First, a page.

With the South Carolina special election on Tuesday, all eyes are on Elizabeth Colbert Busch, the 58-year-old political novice who has a coin-toss chance of becoming the first Democrat to represent the state's First Congressional District in more than thirty years, and the second woman ever to do so. It's no surprise, then, that some of her opponents would stoop pretty low to keep her out of office. Sure enough, ThinkProgress reported last week that an unknown polling group had been calling voters and asking misleading, unabashedly sexist questions, including “What would you think of Elizabeth Colbert Busch if I told you she had had an abortion?”
The calls are thought to be a “push poll”—a negative campaign stratagem disguised as a poll, intended to make insinuations about an opponent and not to collect information. With this unsavory incident added to the list, South Carolina probably leads the nation in outlandish smear campaigns. In 2000, John McCain lost the presidential primary in part thanks to a rumor that he had fathered an illegitimate black child. In 2010, current Governor Nikki Haley was accused of sleeping with an assortment of political consultants. Just last winter, Newt Gingrich fended off reports that he had forced his ex-wife to have an abortion.
Smears about abortion have a rich history outside of South Carolina as well. Abortion is such a four-letter word in conservative districts, politicians often try to pin their opponents with some connection to the procedure. Usually, when the candidate is male, the insinutation is that he allowed, or even forced, a wife, girlfriend, or daughter to get one. When the candidate is female, the smear can be even more direct: that she ended a pregnancy herself.
Typically, the women who have suffered this particular attack were pro-life Republicans, unlike the socially liberal, pro-choice Colbert Busch. Sue Myrick of North Carolina, until recently a member of the U.S. House of Representatives, ran for her party’s Senate nomination in 1992. When she lost, she claimed her opponent’s supporters had run a phone and mail campaign accusing her of having an abortion, among other things. “Everything was a lie,” she said then. “If I had been a male, they couldn't have gotten away with any of this. People would have dismissed it.” In another Republican primary, for a Florida state senate seat in 1996, Charlie Clary reportedly arranged a push poll to target his female opponent. “Would you be more or less willing to vote for Lois Benson if you knew she had an abortion?” it asked. Clary beat Benson for the nomination.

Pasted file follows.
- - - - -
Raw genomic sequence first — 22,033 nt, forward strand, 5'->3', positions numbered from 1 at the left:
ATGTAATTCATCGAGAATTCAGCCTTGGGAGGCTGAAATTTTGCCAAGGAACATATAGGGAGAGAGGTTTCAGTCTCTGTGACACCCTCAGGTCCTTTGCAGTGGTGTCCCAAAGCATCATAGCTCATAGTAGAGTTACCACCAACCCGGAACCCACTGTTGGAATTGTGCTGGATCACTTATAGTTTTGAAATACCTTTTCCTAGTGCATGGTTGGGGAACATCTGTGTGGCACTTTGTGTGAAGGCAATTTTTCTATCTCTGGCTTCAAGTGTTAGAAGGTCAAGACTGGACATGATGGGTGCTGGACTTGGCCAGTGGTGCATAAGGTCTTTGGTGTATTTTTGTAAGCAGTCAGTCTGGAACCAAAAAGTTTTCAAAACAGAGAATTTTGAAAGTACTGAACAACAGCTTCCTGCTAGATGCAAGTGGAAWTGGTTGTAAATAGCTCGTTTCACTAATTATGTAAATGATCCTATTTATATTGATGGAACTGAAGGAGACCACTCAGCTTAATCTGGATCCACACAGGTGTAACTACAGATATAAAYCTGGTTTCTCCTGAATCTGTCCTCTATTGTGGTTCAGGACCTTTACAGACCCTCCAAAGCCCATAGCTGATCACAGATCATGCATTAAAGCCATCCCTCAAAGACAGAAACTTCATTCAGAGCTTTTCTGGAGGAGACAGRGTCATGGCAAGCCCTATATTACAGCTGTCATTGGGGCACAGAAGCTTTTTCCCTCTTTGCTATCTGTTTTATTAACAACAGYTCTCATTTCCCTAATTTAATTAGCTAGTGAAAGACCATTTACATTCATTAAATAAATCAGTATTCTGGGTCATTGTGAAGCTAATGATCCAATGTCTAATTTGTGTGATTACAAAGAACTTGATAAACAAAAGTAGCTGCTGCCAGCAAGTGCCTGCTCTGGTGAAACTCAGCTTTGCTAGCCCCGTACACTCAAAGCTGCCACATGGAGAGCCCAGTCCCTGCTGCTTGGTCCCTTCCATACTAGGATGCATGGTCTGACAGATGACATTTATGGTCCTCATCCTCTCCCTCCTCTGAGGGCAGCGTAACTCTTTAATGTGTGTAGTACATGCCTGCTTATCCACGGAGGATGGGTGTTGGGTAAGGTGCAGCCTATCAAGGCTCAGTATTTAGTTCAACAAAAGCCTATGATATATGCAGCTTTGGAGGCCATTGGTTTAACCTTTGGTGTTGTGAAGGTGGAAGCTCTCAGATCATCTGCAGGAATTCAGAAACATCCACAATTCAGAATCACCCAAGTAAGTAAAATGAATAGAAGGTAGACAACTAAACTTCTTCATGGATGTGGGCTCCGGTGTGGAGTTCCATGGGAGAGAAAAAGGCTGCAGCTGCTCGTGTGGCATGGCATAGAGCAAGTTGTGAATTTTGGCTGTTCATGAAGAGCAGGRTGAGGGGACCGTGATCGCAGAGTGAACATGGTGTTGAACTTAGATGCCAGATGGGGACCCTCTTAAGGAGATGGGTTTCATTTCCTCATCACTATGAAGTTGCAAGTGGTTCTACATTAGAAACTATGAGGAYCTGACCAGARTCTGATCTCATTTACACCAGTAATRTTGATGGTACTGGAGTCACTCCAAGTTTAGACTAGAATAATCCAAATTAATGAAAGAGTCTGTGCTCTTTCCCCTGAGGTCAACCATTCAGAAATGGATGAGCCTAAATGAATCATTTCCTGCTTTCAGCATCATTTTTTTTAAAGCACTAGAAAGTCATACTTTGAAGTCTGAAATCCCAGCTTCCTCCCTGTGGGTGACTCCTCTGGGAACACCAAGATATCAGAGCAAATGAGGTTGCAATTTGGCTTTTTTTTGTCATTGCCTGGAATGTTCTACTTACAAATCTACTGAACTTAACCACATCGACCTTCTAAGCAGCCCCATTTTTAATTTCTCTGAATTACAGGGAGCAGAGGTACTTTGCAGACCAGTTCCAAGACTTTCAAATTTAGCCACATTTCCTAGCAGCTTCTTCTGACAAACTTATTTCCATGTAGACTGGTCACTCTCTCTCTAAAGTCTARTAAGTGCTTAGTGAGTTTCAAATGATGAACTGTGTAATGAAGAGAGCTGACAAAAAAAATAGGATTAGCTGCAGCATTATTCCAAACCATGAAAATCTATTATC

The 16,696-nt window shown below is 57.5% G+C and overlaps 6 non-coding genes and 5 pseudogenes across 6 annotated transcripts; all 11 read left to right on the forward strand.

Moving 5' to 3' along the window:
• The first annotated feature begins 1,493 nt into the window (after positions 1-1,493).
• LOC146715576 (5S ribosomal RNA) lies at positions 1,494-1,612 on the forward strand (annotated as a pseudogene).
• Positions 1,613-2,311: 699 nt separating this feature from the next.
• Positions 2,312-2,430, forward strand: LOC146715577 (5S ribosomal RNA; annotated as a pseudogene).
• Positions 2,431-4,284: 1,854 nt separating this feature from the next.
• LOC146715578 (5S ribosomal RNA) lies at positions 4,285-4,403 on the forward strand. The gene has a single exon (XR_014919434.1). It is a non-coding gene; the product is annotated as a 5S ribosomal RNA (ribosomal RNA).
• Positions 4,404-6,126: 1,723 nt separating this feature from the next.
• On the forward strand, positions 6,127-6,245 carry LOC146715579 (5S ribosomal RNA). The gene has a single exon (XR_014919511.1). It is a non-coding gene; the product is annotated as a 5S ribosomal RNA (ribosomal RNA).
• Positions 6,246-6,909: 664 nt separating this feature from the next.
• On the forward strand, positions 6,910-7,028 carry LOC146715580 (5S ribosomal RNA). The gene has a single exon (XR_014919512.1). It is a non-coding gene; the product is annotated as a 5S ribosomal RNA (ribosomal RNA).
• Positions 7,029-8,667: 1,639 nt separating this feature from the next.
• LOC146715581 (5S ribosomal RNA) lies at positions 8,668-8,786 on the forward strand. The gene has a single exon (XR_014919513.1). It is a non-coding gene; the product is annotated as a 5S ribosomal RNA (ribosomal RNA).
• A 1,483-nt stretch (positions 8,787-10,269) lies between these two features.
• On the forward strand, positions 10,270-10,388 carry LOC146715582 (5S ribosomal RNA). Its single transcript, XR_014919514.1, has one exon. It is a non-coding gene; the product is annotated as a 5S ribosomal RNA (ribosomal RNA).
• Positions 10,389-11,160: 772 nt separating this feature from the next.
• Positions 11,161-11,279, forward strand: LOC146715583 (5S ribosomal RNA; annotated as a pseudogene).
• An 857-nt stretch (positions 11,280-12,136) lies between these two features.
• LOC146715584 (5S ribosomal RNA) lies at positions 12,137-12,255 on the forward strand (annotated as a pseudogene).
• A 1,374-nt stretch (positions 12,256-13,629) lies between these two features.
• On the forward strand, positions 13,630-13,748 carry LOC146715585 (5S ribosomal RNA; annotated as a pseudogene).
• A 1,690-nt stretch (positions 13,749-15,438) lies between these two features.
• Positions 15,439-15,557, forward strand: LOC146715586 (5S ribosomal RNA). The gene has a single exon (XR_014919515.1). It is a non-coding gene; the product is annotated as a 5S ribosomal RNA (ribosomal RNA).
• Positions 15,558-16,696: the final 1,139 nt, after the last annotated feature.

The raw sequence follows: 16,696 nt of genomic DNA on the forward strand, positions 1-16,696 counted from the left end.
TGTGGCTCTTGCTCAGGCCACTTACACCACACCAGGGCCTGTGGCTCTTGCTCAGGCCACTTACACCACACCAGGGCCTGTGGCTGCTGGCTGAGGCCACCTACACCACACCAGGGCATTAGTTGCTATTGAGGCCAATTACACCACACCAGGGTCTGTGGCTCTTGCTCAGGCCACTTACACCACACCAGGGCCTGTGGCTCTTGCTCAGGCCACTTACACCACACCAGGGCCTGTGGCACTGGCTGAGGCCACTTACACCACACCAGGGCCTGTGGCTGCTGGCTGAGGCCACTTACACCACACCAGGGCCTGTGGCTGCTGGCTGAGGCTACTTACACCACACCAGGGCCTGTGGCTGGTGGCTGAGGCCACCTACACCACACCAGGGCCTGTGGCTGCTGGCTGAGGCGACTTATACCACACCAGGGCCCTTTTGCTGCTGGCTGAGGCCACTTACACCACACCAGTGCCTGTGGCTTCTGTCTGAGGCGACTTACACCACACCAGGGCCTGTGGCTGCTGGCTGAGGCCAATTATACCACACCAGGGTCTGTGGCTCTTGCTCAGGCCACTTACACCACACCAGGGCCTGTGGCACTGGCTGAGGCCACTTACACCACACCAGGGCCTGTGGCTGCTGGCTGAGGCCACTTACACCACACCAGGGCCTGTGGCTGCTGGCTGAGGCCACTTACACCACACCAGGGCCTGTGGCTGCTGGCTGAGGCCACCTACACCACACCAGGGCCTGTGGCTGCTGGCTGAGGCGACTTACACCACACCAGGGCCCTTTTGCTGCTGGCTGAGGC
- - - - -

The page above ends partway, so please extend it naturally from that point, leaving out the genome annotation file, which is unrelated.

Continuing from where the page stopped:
Women politicians have also used this tactic against each other. In 2003, Democratic state Senator Barbara Blackmon faced off against Republican incumbent Amy Tuck for Lieutenant Governor of Mississippi. Trying to counteract the perception that she was pro-choice, Blackmon proposed that both candidates sign an affidavit swearing they had never had an abortion. Tuck called the move an “innuendo” meant to suggest to voters that she had, in fact, had an abortion. Outraged, she told the AP at the time, “I have not had an abortion. I am pro-life in my private life and I am pro-life in my professional life. I've seen a lot of low-road politics in my time, but this beats all.” That time, the move backfired, and Tuck bested Blackmon.
While it's conceivable that the specter of abortion cut into base support for conservative women like Myrick and Benson, it's hard to imagine it doing so in Colbert Busch’s case. The polling call recipients ThinkProgress named were both middle-aged women. According to a PPP poll released yesterday, women voters outnumber men in South Carolina, and they support Colbert Busch over Sanford 51 percent to 43 percent. She leads him among every age group under 65. Some have speculated that the push poll is actually an attempt at voter suppression—if it won’t sway middle-aged women to vote for Sanford, it may kill their desire to vote at all. But at least a few women have said they hung up in disgust. “It was so horrible,” one told ThinkProgress, “so ugly."
Whoever concocted the push poll in South Carolina seems to believe that a woman’s virtue can be tarnished more easily than a man’s. Why else would they think impugning Colbert Busch’s reproductive record could counteract the fact that Sanford, as governor of South Carolina, infamously abandoned his post for two weeks to see his mistress? Or that just last month, the NRCC pulled its support for him because he had trespassed on his ex-wife’s property? That abject assumption hasn’t been corroborated by the polls. Colbert Busch is hot on Sanford’s heels, pulling 46 percent to his 47 percent. Whatever happens tomorrow, we can hope this contemptible cheap shot has nothing to do with it.
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